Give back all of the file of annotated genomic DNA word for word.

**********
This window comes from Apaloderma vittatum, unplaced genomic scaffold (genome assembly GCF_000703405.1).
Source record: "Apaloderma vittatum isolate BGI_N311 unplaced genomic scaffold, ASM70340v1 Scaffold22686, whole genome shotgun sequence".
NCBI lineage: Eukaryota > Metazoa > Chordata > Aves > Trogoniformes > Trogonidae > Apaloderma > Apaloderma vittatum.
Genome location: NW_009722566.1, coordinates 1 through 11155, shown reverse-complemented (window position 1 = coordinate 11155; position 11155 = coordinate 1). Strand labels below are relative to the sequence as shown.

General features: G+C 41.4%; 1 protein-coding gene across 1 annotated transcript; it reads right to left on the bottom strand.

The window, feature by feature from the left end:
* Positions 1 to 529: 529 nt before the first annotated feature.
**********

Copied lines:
This window comes from Apaloderma vittatum, unplaced genomic scaffold (genome assembly GCF_000703405.1).
Source record: "Apaloderma vittatum isolate BGI_N311 unplaced genomic scaffold, ASM70340v1 Scaffold22686, whole genome shotgun sequence".
NCBI lineage: Eukaryota > Metazoa > Chordata > Aves > Trogoniformes > Trogonidae > Apaloderma > Apaloderma vittatum.
Genome location: NW_009722566.1, coordinates 1 through 11155, shown reverse-complemented (window position 1 = coordinate 11155; position 11155 = coordinate 1). Strand labels below are relative to the sequence as shown.

General features: G+C 41.4%; 1 protein-coding gene across 1 annotated transcript; it reads right to left on the bottom strand.

The window, feature by feature from the left end:
* Positions 1 to 529: 529 nt before the first annotated feature.